NASA has posted an image of an unusual hole on the slopes of a giant Martian volcano known as Pavonis Mons.

In the photo,which was snapped in 2011 by the space agency’s Mars Reconnaissance Orbiter (MRO), a circular crater can be seen with very steep walls. At the center of this crater is an opening measuring around 115 feet across, which is the entrance to an underground cavern.

Much of the material that once filled the crater has sunk through the hole forming a pile of debris inside the cavern, according to the University of Arizona’s Lunar & Planetary Laboratory (LPL.)

Using a digital model of the terrain around the hole, researchers have estimated that this debris pile is at least 203 feet tall. Furthermore, the top of the pile lies about 92 feet below the rim of the central opening, indicating that the underground cavity was once 295 feet deep, before the material from the crater fell inside.

March 3rd, 2020

The future of Mars colonization begins with VR and video games

ROBERT RODRIGUEZ/CNET

A pristine white rocket stirs up the dusty terracotta surface of Mars, coming in for a smooth landing. A hatch opens, and two rovers make their way across the rugged orange-red terrain. There are no humans — at least, not yet. But this is one small step — or a short wheel roll — to a new world that could be our future home.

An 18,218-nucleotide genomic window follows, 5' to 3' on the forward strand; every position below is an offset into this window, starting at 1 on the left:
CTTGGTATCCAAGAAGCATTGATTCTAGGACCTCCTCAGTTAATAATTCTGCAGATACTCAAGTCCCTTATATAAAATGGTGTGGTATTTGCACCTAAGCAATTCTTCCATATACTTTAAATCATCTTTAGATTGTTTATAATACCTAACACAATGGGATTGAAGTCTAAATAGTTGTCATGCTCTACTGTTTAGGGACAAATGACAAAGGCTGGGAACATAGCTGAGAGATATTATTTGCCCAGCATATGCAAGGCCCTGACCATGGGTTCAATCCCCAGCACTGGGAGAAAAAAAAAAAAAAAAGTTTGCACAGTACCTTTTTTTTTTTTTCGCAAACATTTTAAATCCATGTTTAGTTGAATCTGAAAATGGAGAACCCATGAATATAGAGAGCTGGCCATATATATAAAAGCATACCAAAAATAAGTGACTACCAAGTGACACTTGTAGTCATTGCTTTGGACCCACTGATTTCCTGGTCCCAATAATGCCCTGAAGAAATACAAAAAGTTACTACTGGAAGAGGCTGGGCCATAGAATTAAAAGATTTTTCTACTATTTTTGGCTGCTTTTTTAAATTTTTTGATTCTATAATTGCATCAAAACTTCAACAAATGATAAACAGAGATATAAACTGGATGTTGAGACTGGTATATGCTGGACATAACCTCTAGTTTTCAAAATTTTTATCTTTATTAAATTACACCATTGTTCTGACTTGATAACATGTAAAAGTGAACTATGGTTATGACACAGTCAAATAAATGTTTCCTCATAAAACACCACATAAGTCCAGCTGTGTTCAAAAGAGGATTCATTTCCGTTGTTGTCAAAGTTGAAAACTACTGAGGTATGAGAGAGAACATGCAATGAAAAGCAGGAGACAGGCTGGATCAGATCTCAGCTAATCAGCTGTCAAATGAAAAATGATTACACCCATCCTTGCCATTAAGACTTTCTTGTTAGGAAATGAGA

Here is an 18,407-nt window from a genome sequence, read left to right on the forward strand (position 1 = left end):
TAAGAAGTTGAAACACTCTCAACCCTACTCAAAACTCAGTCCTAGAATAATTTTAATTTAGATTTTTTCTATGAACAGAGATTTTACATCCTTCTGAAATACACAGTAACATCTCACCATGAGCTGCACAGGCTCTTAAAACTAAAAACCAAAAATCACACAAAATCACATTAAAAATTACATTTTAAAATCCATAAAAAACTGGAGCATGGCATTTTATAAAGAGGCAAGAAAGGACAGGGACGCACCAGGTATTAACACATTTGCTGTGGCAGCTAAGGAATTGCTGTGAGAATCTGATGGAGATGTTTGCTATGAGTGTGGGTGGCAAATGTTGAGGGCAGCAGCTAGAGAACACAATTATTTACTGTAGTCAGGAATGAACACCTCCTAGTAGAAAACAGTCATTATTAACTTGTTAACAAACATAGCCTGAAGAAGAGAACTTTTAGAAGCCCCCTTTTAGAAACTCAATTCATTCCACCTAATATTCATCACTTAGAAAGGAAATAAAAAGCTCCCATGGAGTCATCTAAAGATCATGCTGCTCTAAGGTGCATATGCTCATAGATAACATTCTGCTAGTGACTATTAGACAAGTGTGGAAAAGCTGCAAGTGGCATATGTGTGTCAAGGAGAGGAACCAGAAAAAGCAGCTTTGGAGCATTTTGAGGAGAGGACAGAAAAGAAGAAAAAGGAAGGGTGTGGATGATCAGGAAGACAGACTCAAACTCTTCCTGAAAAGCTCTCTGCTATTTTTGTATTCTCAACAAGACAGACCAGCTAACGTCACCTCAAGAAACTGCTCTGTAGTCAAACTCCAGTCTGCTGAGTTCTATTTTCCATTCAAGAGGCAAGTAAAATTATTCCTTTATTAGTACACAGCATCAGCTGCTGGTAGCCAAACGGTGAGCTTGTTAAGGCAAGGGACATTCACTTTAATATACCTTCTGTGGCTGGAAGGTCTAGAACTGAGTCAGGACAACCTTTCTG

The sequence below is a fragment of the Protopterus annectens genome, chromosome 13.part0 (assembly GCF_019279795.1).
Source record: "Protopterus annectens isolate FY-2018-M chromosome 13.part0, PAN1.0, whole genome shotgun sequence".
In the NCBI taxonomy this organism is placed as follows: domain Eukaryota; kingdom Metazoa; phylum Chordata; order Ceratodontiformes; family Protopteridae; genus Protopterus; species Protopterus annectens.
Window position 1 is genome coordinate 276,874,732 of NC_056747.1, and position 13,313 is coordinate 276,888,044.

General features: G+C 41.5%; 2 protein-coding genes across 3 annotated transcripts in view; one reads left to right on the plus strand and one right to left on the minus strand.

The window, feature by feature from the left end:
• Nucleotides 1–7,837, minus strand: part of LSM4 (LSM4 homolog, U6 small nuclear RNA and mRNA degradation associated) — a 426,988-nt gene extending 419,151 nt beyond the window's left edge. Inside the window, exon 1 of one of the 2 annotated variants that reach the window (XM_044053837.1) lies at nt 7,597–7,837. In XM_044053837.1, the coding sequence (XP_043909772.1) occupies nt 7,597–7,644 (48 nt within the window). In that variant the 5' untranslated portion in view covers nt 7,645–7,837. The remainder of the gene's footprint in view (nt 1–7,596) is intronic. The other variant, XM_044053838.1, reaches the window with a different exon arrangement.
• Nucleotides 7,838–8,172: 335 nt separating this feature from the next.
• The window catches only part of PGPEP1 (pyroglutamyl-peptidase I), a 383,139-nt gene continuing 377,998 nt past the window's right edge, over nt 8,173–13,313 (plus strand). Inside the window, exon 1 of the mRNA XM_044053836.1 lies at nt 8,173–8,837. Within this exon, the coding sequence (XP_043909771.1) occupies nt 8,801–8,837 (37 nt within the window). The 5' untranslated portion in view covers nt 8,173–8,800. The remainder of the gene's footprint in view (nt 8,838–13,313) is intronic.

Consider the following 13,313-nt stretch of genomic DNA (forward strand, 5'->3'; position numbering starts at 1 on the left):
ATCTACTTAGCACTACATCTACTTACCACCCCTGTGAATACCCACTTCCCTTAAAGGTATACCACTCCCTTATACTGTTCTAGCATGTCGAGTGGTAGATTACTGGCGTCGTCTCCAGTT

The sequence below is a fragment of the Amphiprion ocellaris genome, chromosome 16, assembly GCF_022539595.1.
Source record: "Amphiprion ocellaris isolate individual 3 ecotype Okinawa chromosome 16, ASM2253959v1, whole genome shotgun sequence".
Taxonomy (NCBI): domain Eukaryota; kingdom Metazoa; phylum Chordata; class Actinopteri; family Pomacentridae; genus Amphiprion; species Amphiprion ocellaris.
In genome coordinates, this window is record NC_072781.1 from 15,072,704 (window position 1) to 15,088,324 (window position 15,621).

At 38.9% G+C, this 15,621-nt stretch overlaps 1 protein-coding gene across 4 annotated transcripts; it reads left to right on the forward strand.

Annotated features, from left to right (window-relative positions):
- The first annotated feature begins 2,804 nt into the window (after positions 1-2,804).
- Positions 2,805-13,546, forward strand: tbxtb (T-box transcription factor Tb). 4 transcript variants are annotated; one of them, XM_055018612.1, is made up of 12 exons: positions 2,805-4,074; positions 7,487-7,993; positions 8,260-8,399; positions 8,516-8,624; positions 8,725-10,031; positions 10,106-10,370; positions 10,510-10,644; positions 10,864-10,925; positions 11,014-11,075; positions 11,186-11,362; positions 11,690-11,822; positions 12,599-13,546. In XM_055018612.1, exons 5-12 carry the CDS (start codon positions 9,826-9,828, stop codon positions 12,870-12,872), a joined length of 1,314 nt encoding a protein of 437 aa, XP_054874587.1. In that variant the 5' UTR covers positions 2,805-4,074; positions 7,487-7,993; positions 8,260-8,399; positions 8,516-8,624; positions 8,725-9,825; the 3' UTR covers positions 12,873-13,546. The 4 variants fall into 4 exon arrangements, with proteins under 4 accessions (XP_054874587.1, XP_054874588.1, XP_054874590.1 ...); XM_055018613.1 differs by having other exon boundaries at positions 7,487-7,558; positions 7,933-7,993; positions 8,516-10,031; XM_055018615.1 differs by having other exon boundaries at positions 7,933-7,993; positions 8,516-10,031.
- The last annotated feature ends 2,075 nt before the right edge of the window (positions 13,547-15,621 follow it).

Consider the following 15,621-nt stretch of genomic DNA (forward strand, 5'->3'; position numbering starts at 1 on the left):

I’m playing Surviving Mars, a 2018 survival strategy game from Tropico developers Haemimont Games and Paradox Interactive. The goal? Build the infrastructure to sustain human life on the red planet.

bug.png
“Humanity is in a weird situation right now — my smartphone has more computing power than NASA had when they sent people to the moon, but we’re using that to exchange pictures of cats and argue on Twitter,” said Bisser Dyankov, producer of Surviving Mars.

Video games and virtual reality simulations are bringing the average person closer than ever to experiencing life on Mars. For many, these pop culture tours make the actual missions to colonize the planet proposed both by NASA and private companies like Elon Musk’s SpaceX feel more achievable.

These games, along with other pop culture representations of Mars, have vastly increased interest in human missions to Mars, said James Burk, IT director of the space advocacy nonprofit the Mars Society. In particular, the 2015 movie adaptation of the novel The Martian was a major turning point in piquing public curiosity in colonizing the planet. And now, SpaceX’s plan to send an unmanned mission to Mars as soon as 2022 “is throwing gasoline on it all,” he added.

“It’s getting easier all the time to tell the story of sending people to Mars because now we have all these tools,” Burk said. “People are more accepting of that reality now.”